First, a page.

Wills by Video Conference – a New Era?

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Charlotte Searle

The Government has announced that legislation is being introduced which will enable Wills to be validly witnessed by video-conference. In an area of law that remains unchanged since the Wills Act 1837 came into force, this is a significant development. The Wills Act 1837 requires a valid Will to be signed by the testator in the presence of two persons (who are not beneficiaries of the Will) who then also sign the Will in the presence of the testator.

Due to restrictions in place to prevent the spread of Coronavirus, people shielding or self-isolating have faced difficulties signing a new Will, because it involves being in the presence of two other persons. Options under the existing legislation have been for signing to take place whilst maintaining a social distance, allowing witnesses to watch the testator sign through a window, from an adjacent room through an open door, or in the garden/on a driveway.

The new legislation is intended to allow Wills to be witnessed by video conferencing, provided the witnesses have a clear line of sight of the testator signing the document and they are aware that they are being asked to witness the signing of a Will. Although this might appear to be a simplification of the Will signing process, in practice it is likely to be more complex than a straightforward signing in the physical presence of witnesses.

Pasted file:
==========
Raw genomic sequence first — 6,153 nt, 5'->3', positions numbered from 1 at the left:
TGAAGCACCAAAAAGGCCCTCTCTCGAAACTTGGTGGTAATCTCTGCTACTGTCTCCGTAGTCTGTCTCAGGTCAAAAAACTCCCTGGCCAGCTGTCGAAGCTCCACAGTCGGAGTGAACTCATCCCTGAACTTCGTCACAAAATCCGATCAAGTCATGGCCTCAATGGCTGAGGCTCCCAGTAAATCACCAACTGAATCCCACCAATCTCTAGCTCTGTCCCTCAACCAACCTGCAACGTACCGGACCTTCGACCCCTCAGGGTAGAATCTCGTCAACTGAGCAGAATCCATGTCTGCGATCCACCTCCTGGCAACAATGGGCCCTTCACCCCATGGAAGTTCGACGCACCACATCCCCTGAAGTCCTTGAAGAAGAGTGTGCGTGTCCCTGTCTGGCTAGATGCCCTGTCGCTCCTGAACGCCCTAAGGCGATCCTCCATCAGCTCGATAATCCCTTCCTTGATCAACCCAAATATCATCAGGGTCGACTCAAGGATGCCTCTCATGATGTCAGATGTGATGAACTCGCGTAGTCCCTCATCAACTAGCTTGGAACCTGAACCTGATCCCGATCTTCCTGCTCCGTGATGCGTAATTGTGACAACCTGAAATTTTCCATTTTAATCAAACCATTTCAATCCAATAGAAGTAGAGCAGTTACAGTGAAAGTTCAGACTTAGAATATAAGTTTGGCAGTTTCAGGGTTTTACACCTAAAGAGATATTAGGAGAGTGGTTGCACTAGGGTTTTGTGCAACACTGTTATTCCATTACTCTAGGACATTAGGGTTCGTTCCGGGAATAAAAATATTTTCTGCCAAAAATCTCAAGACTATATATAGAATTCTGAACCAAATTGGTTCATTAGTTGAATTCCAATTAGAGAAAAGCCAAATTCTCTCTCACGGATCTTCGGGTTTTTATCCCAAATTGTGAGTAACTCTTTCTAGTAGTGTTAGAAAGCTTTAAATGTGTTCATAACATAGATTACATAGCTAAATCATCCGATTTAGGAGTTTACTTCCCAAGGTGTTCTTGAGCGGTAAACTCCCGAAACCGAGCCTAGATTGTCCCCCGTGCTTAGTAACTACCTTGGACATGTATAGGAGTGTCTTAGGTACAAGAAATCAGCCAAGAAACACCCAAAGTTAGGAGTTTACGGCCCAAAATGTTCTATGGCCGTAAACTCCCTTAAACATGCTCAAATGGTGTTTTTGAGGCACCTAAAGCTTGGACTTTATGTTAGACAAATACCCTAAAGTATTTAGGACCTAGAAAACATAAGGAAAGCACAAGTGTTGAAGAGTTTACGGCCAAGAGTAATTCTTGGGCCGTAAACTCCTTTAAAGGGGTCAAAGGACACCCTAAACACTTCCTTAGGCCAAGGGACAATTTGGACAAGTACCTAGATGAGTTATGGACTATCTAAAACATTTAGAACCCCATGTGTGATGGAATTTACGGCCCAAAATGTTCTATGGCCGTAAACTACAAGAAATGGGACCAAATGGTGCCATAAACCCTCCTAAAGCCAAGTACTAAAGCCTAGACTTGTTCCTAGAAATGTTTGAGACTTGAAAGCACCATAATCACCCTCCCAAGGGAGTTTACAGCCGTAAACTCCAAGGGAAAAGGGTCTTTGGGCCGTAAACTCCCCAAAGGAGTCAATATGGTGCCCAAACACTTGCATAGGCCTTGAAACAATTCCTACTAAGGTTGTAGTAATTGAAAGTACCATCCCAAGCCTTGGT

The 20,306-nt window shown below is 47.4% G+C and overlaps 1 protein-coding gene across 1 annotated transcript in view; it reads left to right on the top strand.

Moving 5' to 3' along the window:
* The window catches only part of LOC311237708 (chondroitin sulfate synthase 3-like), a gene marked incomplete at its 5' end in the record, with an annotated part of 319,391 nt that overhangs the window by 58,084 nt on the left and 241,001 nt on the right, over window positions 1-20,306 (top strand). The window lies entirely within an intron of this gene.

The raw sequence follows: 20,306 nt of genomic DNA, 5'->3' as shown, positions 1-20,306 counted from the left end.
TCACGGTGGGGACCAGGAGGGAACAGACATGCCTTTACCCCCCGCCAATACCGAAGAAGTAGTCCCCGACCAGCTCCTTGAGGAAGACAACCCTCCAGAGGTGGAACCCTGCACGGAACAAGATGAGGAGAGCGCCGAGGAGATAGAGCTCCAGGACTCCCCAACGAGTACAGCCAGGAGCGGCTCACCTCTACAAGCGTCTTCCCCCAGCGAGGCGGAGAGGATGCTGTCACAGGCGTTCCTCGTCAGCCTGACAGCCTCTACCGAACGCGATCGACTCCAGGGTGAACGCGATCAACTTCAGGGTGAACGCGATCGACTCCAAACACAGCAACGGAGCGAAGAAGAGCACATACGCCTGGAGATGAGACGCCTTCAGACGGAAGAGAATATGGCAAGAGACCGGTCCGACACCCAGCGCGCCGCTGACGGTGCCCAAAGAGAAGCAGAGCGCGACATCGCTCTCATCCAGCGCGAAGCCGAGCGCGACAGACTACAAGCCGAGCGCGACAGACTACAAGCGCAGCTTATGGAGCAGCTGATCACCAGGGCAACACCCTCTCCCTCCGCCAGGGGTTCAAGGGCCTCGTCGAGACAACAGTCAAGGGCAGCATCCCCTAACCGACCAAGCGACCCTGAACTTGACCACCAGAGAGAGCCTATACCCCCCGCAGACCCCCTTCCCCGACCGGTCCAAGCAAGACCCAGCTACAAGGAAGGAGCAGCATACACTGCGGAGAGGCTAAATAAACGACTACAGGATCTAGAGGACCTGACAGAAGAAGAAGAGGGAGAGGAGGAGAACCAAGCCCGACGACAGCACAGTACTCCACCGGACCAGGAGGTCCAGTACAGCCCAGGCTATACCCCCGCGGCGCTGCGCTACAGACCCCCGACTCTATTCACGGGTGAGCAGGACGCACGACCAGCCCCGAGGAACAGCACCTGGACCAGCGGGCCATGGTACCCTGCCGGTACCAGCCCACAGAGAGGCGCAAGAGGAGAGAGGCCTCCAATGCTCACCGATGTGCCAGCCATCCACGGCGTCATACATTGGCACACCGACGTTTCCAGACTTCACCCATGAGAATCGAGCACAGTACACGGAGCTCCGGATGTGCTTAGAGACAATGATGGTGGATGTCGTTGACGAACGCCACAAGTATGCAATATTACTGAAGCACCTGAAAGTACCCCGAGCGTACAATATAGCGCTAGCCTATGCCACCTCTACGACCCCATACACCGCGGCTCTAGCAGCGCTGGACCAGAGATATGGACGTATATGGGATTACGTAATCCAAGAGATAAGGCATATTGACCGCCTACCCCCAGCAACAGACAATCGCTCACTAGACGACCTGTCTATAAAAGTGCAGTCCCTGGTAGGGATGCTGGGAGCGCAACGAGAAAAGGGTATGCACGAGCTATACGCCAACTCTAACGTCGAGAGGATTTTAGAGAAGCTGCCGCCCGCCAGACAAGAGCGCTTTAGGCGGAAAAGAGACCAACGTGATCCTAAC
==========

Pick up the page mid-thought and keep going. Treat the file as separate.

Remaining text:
The Government is not permitting the witnesses to sign a counterpart or copy of the Will. After the witnesses have watched the testator sign, the Will must be physically delivered to each witness, so that further video conferences can then take place as they sign the document. The Government guidance suggests that this should be done “preferably within 24 hours,” which would require a courier who can collect the Will and deliver it to the witnesses or involve the risk of the original document being lost by other delivery methods. If the person making the Will dies before the witnesses receive the Will and join a video conference to also sign it, it would not be valid. This process requires multiple video conferences, clear and correct acknowledgements of the process being followed by all parties involved and the disclosure of the whole Will to each witness.

Regardless of the way in which the Will is signed, all other conditions for a valid Will remain. The person making the Will must have mental capacity, have knowledge of the contents of the Will and approve the terms. It therefore remains as important as ever that a professional has checked and recorded the instructions given by the person making the Will and has assessed their capacity. It might also be advisable to change the Will itself, to state that the signing is to be witnessed by video conference.

This change to the law is anticipated to be temporary – if and when the legislation does come into force, it is only expected to apply until 31 January 2022. Best practice will remain for the person making the Will to sign the Will in the physical presence of the two witnesses. Although signing by video conference might appear to provide a convenient way forward, extreme care will be required to ensure that all formalities for making a valid Will are met. Rather than being a new era in the way in which Wills are witnessed, this measure should be seen as offering emergency assistance in extreme cases where there is no alternative for putting in place a valid Will.

Neale Turk LLP has been providing local, friendly, expert legal advice for over 50 years. For advice on Wills, Estates and Court of Protection matters contact Charlotte Searle, a solicitor and fully qualified member of the Society of Trust and Estate Practitioners (STEP), the Association of Contentious Trust and Probate Specialists (ACTAPS) and Solicitors for the Elderly (SFE).

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